Significantly, when the affair resurfaced in 1896, Sokolov hired Ludvipol as Hatsfirah’s correspondent in Paris, and it was he who covered the next phase of the trial for that paper. Sokolov thereby enhanced the professionalism of his paper, and, with the renewal of the trial, the circulation of Hatsfirah passed that of Hamelitz. Later, Hatsfirah was to metamorphose into the main organ of the Zionist movement.
Hatzvi in Jerusalem faced a different challenge. Its editor, Eliezer Ben-Yehuda, wrote sympathetically about Dreyfus but had to be cautious in light of the prolonged closure of his paper (1893-94) by the Ottoman authorities, and his own incarceration for a time, on charges of incitement to rebellion )the paper resumed publication only in 1895. He, too, compensated for this initial caution by covering the second phase of the trial intensively.
Automobile magnate Henry Ford (1863-1947), one of the most famous Americans in the world in the 1920s, had immense influence and credibility with the public and his pronouncements were accepted as truth. During that period, he embarked on a campaign against the Jews that was to make him one of the foremost purveyors of anti-Semitism in the 20th century, with a far-reaching impact that caused the Jewish people untold harm.
An enigmatic personality, Ford was in some ways an idealistic pioneer and in others a cynical reactionary. He espoused pacifism during World War One and tried to negotiate a European peace in 1915 by chartering a "Peace Ship" to Europe. Despite his anti-war views, however, he converted his plants to military production during both World Wars. In 1919, the fabulously wealthy Ford brought a million-dollar libel suit against the Chicago " for calling him an "ignorant idealist." Although he won the case, the Tribune was fined only six cents, and Ford felt the nation’s press had ridiculed him and treated him unfairly. He decided that he needed a vehicle for communicating his views, and bought a local weekly, The Dearborn Independent, for this purpose.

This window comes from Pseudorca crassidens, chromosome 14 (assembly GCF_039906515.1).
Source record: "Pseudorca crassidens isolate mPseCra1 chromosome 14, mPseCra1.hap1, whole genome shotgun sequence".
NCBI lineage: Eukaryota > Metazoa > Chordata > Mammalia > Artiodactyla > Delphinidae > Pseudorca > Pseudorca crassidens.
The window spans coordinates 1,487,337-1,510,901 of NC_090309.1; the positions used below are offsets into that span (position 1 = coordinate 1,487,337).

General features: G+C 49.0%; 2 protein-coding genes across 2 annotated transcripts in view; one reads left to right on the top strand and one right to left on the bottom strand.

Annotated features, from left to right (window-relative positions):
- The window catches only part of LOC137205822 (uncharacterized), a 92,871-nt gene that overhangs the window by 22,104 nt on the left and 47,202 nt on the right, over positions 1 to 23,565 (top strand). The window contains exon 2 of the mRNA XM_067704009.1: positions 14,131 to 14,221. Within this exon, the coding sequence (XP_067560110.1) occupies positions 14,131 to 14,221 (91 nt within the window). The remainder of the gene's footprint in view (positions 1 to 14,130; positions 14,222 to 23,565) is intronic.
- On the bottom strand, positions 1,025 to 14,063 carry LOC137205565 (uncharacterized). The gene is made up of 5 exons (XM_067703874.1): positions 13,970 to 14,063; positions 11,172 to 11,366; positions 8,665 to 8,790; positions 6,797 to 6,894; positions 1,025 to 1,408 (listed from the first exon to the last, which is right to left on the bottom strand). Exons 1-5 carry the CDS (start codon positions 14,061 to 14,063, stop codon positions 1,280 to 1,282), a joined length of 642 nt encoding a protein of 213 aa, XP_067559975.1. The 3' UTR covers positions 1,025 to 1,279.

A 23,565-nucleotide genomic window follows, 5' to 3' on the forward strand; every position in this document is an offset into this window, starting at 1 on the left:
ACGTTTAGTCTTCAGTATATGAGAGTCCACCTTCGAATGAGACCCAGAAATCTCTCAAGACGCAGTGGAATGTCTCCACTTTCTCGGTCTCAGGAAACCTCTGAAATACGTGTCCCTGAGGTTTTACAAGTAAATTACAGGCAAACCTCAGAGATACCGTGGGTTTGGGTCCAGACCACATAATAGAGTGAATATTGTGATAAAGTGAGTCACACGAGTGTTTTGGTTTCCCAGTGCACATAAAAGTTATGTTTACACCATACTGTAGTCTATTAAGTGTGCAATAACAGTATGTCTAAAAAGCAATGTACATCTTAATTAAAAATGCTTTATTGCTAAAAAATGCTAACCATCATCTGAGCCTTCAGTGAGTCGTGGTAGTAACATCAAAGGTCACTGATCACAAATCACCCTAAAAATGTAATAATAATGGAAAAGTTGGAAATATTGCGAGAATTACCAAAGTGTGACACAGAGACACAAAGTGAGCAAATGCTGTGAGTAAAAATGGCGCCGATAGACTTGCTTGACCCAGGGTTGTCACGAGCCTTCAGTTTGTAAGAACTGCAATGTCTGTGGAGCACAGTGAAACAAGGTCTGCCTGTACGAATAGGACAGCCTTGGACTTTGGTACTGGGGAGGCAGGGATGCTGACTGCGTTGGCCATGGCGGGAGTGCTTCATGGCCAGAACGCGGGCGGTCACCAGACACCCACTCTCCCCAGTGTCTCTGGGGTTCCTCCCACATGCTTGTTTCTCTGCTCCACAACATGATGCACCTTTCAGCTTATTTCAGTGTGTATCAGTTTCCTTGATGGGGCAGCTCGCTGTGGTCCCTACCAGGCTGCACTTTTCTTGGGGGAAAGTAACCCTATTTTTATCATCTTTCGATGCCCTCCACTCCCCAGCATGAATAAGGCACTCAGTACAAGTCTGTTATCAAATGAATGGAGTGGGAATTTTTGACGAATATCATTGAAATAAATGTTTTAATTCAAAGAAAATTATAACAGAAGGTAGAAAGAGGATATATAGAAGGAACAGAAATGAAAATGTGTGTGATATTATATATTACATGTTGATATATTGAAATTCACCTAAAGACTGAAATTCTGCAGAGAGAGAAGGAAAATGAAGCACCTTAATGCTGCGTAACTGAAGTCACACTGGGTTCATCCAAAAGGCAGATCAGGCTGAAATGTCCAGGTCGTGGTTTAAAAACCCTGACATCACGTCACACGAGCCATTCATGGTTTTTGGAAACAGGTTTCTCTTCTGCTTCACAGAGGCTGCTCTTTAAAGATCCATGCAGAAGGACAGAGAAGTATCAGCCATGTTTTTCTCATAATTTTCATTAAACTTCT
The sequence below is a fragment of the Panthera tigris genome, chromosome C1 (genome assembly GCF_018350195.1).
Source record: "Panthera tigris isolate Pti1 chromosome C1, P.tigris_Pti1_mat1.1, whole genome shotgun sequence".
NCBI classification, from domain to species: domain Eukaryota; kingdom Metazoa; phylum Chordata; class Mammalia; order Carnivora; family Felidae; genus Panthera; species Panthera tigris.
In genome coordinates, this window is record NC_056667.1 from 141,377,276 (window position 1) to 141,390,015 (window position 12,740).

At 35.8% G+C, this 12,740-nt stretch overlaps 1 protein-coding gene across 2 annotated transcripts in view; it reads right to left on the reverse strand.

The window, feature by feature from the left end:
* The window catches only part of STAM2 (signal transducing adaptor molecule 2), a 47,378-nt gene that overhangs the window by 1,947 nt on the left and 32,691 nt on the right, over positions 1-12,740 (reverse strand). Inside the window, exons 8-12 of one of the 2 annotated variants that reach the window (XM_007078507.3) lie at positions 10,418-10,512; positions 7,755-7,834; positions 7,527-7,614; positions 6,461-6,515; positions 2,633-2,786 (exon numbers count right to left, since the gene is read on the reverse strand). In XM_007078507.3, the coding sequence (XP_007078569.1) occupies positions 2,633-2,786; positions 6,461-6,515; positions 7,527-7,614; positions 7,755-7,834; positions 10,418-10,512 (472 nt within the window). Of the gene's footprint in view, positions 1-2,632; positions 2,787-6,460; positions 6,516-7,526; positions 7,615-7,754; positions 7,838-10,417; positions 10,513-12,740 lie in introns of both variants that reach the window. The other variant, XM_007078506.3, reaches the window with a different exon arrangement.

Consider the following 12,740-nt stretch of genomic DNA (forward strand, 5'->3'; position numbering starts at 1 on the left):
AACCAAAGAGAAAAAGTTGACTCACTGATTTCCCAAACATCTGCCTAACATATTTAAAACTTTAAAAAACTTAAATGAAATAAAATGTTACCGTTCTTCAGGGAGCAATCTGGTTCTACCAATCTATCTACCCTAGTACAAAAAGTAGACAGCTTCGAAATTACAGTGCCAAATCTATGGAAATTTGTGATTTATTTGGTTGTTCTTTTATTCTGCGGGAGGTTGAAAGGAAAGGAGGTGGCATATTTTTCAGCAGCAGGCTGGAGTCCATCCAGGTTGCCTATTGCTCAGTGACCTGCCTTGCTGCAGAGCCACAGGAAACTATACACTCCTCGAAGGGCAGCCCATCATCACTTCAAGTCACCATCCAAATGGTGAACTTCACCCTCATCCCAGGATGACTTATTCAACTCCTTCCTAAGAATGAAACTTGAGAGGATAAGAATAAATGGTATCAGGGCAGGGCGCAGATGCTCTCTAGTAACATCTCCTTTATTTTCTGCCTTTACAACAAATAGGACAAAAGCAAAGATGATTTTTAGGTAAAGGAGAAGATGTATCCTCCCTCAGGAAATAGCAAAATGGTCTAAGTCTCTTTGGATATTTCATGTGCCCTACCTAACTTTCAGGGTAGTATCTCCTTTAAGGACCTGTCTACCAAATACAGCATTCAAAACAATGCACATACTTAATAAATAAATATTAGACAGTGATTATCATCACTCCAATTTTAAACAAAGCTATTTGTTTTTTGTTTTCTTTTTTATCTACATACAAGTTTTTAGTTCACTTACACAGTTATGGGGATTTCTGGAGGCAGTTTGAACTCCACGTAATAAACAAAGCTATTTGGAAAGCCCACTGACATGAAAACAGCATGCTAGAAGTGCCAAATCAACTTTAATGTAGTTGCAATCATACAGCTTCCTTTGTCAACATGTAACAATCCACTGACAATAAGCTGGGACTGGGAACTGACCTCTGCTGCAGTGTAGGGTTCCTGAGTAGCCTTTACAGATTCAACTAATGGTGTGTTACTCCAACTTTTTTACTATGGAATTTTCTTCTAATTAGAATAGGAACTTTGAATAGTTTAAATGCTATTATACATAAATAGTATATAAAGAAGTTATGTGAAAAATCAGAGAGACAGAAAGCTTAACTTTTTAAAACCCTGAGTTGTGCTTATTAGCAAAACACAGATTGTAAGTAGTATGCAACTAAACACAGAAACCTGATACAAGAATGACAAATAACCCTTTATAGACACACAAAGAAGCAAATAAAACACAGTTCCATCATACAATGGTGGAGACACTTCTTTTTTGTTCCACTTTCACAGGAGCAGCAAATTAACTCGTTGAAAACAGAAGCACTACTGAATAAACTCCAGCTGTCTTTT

On May 20, 1920, the paper published an article titled "The International Jew: The World’s Problem," launching a series of anti-Semitic articles that was to run for 91 weeks, and that constituted the first systematic anti-Jewish agitation in the United States. Between 1920 and 1922, Ford had the entire series of 91 articles published in four booklets: Vol. 1, The International Jew: The World’s Foremost Problem; Vol. 2, Jewish Activities in the United States; Vol. 3, Jewish Influences in American Life; and Vol. 4, Aspects of Jewish Power in the United States. He told an interviewer that international Jewish financiers were supreme in Germany, France and England, and that the Jew was a threat in the U.S. as well. "Jewish capitalists" had started World War One and were responsible for all the "thieving and robbery" in the U.S. Jews were profiteers and the inventors of the money and banking system, the stock market and capitalism, all for their own control and benefit.